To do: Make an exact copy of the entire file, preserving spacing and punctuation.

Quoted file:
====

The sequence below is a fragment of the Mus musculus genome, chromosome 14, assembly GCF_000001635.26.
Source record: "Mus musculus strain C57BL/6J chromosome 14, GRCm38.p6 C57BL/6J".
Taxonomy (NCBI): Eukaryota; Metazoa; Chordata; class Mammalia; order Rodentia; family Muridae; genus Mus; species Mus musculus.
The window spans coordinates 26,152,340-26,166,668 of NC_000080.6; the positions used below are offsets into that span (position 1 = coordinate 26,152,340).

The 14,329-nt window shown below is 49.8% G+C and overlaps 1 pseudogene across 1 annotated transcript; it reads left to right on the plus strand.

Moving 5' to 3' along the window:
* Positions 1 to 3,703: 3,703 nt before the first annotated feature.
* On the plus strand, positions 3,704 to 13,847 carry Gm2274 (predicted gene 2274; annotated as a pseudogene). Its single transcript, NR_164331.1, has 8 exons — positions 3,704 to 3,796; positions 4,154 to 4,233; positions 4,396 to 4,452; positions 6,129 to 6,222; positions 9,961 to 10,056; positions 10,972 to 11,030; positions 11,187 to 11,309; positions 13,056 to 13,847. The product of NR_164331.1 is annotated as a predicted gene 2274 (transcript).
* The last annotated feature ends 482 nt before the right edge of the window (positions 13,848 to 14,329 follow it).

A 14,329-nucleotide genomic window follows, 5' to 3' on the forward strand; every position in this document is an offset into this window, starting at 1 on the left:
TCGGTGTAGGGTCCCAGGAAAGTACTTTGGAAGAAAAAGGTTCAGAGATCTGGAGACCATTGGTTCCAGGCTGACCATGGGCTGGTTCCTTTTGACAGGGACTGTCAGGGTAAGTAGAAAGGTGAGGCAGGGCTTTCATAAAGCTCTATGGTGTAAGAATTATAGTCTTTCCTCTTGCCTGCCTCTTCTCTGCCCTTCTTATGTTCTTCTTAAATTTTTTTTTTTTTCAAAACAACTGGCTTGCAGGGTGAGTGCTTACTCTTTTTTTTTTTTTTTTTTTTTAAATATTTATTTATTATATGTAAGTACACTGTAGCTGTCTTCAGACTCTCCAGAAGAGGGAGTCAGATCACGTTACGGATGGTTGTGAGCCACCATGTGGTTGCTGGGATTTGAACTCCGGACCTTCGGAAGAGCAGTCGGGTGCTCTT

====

The sequence below is a fragment of the Mus musculus genome, chromosome 14, assembly GCF_000001635.26.
Source record: "Mus musculus strain C57BL/6J chromosome 14, GRCm38.p6 C57BL/6J".
Taxonomy (NCBI): Eukaryota; Metazoa; Chordata; class Mammalia; order Rodentia; family Muridae; genus Mus; species Mus musculus.
The window spans coordinates 26,152,340-26,166,668 of NC_000080.6; the positions used below are offsets into that span (position 1 = coordinate 26,152,340).

The 14,329-nt window shown below is 49.8% G+C and overlaps 1 pseudogene across 1 annotated transcript; it reads left to right on the plus strand.

Moving 5' to 3' along the window:
* Positions 1 to 3,703: 3,703 nt before the first annotated feature.
* On the plus strand, positions 3,704 to 13,847 carry Gm2274 (predicted gene 2274; annotated as a pseudogene). Its single transcript, NR_164331.1, has 8 exons — positions 3,704 to 3,796; positions 4,154 to 4,233; positions 4,396 to 4,452; positions 6,129 to 6,222; positions 9,961 to 10,056; positions 10,972 to 11,030; positions 11,187 to 11,309; positions 13,056 to 13,847. The product of NR_164331.1 is annotated as a predicted gene 2274 (transcript).
* The last annotated feature ends 482 nt before the right edge of the window (positions 13,848 to 14,329 follow it).

A 14,329-nucleotide genomic window follows, 5' to 3' on the forward strand; every position in this document is an offset into this window, starting at 1 on the left:
TCGGTGTAGGGTCCCAGGAAAGTACTTTGGAAGAAAAAGGTTCAGAGATCTGGAGACCATTGGTTCCAGGCTGACCATGGGCTGGTTCCTTTTGACAGGGACTGTCAGGGTAAGTAGAAAGGTGAGGCAGGGCTTTCATAAAGCTCTATGGTGTAAGAATTATAGTCTTTCCTCTTGCCTGCCTCTTCTCTGCCCTTCTTATGTTCTTCTTAAATTTTTTTTTTTTTCAAAACAACTGGCTTGCAGGGTGAGTGCTTACTCTTTTTTTTTTTTTTTTTTTTTAAATATTTATTTATTATATGTAAGTACACTGTAGCTGTCTTCAGACTCTCCAGAAGAGGGAGTCAGATCACGTTACGGATGGTTGTGAGCCACCATGTGGTTGCTGGGATTTGAACTCCGGACCTTCGGAAGAGCAGTCGGGTGCTCTT